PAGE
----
Category Archives: housekeeping/cleaning

an oil and vinegar wood furniture polish/cleaner


I recently read about a homemade wood cleaner/polish that can be made with pantry ingredients and thought it would be one small thing that I could accomplish while I’m off work for a bit. It has the benefit of being cheap, very green and is actually good for wood furniture.

We have a lot of wood furniture in our house – antiques and second hand furniture are what we used to furnish it (or, as one friend who helped us move put it, too much old stuff). Some pieces get dried out and occasionally need a little something extra to bring them back to life. This combination seems to do the trick – the vinegar provides a cleaning agent and the oil conditions the wood. Wood furniture with a matte finish cleans beautifully with this; it will fill in tiny scratches, it covers some water stains and helped darken finish that had dried out and lightened. It can be used on other finishes as well, but may need to be buffed off or used more sparingly on glossy finished furniture.

I put it to the ultimate test and used it to try to make the old crackled and dried out church pew that sits on my front porch look good again. There isn’t a lot that can be done for the crackled and baked finish on it, but the oil did darken it up and gave it some protection against drying out again quickly. It looks much better in my opinion (though I can’t do anything about the chew marks on the arm rests that were a puppy teething incident).

desk before and after

The tall hormonal kid’s desk before and after the wood polish – good results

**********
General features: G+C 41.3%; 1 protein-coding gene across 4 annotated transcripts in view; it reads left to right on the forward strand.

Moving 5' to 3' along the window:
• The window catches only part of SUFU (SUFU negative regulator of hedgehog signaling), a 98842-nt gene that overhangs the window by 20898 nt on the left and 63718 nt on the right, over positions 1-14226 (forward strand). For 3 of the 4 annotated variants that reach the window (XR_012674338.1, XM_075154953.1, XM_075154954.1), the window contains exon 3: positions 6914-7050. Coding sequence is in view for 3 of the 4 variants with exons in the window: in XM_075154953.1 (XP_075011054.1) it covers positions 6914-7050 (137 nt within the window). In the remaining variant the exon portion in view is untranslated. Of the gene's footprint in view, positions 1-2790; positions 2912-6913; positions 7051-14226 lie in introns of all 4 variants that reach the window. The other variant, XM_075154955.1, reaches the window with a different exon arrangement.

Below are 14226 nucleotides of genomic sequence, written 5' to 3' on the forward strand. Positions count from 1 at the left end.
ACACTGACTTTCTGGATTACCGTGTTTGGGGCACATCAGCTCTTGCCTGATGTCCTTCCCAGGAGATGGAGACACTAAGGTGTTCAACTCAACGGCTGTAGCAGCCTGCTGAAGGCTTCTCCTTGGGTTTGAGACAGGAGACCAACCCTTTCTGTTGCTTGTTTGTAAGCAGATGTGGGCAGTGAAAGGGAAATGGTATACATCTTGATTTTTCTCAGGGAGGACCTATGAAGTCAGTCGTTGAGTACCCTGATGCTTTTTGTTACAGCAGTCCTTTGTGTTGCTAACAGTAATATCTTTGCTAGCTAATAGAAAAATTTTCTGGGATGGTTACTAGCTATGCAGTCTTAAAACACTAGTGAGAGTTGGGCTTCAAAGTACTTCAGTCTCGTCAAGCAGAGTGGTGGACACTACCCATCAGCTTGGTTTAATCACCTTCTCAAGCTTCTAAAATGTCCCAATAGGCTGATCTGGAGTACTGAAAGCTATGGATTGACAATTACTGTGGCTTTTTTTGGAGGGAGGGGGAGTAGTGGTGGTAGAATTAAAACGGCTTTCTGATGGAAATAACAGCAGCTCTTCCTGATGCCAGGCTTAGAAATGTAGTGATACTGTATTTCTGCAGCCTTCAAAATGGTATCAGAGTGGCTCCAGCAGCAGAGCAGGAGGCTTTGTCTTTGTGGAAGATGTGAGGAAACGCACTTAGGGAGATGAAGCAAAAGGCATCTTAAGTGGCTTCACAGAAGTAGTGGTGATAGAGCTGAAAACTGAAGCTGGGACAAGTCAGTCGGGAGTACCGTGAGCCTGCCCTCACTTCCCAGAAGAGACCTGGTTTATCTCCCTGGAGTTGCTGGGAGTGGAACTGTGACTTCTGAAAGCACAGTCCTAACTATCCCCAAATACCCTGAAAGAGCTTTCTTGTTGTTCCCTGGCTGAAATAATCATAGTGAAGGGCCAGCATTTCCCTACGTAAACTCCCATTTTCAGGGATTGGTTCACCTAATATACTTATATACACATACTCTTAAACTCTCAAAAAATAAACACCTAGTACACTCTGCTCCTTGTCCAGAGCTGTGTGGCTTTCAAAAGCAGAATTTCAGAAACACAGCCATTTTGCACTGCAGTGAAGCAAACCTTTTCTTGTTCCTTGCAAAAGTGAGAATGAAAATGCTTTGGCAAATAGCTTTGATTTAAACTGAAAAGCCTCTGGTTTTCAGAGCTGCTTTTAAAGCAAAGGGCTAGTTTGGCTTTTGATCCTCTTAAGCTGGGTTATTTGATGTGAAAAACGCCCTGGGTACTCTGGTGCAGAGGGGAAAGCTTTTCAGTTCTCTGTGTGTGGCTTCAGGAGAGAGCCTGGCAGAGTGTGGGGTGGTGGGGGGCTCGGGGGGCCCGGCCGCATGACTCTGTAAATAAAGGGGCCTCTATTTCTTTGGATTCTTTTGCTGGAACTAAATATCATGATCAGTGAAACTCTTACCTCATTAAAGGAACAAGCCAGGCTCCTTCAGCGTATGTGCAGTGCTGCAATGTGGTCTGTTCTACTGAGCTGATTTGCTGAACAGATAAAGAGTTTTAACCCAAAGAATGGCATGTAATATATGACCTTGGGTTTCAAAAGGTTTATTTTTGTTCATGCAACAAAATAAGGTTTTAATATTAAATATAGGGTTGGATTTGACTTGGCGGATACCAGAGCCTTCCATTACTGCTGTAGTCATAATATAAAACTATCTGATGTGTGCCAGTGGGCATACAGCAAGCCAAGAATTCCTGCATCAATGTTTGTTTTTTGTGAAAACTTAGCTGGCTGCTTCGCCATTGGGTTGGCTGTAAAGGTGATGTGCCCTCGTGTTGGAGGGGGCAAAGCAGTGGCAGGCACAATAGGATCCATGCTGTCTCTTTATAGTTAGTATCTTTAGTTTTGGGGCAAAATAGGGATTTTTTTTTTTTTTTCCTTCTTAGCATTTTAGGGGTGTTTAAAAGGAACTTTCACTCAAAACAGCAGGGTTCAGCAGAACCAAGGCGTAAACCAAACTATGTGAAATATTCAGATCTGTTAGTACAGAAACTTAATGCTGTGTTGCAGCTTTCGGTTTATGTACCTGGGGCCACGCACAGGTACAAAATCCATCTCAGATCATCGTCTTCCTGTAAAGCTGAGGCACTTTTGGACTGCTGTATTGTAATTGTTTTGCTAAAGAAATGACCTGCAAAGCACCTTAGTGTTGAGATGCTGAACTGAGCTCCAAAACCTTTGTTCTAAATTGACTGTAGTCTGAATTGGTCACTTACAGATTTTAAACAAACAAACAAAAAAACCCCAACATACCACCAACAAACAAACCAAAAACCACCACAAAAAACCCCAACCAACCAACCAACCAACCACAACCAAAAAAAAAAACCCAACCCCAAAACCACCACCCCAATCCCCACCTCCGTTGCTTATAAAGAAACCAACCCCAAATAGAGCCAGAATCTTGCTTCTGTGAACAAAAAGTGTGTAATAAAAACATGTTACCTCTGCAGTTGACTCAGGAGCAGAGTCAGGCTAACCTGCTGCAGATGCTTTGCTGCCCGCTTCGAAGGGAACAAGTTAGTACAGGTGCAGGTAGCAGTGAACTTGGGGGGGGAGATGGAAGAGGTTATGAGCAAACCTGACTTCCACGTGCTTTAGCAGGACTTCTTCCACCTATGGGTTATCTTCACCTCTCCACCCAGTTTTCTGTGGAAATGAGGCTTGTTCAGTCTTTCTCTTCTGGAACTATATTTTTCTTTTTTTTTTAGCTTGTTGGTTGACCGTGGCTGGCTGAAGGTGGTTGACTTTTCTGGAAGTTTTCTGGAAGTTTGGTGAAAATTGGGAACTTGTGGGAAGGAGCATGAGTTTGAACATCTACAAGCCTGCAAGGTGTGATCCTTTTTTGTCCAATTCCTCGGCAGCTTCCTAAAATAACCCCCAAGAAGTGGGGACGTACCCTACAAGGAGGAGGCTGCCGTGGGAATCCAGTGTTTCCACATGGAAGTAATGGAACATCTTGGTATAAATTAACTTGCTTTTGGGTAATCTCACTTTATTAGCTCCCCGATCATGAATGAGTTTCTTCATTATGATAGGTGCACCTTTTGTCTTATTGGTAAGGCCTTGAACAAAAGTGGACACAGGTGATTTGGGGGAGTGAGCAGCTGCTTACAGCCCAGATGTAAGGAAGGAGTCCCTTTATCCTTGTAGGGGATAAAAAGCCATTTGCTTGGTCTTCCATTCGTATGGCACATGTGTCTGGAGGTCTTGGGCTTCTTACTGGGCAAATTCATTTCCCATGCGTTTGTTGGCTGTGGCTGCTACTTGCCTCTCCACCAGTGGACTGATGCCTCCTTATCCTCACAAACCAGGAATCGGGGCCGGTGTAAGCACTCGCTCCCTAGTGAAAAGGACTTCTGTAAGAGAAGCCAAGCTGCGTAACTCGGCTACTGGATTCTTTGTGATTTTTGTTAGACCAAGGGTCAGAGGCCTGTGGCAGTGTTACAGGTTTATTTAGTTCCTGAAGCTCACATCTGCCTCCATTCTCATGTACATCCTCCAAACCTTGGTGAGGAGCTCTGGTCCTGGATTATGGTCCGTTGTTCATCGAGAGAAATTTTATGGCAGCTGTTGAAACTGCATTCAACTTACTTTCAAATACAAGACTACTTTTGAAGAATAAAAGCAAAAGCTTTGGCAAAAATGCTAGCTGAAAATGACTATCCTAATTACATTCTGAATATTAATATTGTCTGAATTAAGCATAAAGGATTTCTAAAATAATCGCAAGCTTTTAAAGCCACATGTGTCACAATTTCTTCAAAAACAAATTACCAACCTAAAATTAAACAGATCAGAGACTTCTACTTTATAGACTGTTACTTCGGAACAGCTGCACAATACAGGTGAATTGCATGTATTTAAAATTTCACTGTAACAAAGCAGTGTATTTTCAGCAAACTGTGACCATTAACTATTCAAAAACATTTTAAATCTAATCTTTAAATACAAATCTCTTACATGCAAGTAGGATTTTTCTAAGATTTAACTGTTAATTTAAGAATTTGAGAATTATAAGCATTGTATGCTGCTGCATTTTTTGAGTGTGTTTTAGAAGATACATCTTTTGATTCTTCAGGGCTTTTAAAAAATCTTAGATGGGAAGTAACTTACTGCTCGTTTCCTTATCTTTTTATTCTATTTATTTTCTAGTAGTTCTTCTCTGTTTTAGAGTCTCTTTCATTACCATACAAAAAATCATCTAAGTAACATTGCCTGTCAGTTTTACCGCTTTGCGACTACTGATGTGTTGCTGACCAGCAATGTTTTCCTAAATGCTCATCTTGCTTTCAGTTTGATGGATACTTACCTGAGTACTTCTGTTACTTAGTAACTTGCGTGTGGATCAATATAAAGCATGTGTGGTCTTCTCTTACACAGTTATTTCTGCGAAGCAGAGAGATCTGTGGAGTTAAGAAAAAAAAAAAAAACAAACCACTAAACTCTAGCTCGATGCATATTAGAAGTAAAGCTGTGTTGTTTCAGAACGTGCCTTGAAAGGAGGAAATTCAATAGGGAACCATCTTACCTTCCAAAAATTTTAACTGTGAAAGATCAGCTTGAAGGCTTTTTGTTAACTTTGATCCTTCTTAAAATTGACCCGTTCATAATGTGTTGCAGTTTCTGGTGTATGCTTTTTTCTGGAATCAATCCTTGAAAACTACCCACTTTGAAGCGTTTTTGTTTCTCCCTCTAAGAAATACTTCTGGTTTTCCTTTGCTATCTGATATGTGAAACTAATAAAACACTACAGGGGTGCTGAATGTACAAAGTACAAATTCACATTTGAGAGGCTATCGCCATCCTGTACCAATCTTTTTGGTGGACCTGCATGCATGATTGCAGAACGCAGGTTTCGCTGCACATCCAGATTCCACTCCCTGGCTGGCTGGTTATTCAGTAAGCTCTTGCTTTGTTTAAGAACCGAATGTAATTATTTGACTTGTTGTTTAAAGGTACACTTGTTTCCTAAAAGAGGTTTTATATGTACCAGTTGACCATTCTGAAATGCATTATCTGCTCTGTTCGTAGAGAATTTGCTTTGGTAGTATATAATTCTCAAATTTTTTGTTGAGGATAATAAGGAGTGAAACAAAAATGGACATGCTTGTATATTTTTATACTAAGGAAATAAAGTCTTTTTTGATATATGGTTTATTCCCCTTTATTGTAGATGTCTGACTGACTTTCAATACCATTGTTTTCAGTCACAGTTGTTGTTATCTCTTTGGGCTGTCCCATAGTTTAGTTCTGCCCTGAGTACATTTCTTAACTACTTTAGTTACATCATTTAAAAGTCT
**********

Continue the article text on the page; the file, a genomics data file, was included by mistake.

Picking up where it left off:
church pew before and after

These photos don’t show as much of the transformation as I would like – but the pew looks dramatically better now.


Oil & Vinegar Wood Furniture Polish/Cleaner

  • 1 part white vinegar
  • 3 parts olive oil

Pour oil and vinegar into a jar, seal tight and shake to mix before each use. Apply to furniture using a rag or microfiber cloth.

Linked to GNOWFGLINS, A Pinch of Joy, Frugally Sustainable

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enjoying a quiet February and a quick tip and video for t-shirt folding


I haven’t been adding much here lately. I have to admit that I am liking the quietness of February and don’t feel too pushed to try anything new this month. We’ve been cooking and baking tried and true recipes, we’ve been back and forth to hockey, there was a sleepover with some friends of the girls last night and tonight we have some more friends coming for dinner. Just the usual, but without the feeling of rushing around.

I found this neat little video and after trying it out a couple of times to master the steps, I proceeded to refold all of the t-shirts in my closet (I know that there is probably therapy available for obsessiveness like this, but it seems harmless enough). In two seconds t-shirts are neatly folded, just like Sheldon Cooper and his cool little folding contraption thingie, but without the need for the folding contraption thingie. I bet you try it out after watching the video.

Linked to Wildcrafting Wednesday

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slow living – september

I’m not sure what we did slowly this month – it went by so fast it blurred. September is always more like the start of the year for us; everything begins at the same time and none of it feels particularly slow. The beginning of the school year was the biggest event.

I’m following the example at Slow Living Essentials again this month, and using her categories to summarize my month and list some things I’d like to accomplish.


This has been a month of rushed meals as we try to adjust to hockey practice on two nights a week. Meals are simple, quick and easy. Occasionally we even eat at the arena, but next month I would like to do some advance cooking to avoid that bellyache. There is not much you can say about food cooked in a hockey arena. Their high-end menu item is sugar coated donut holes called Beaver Balls. Yep, you read it right.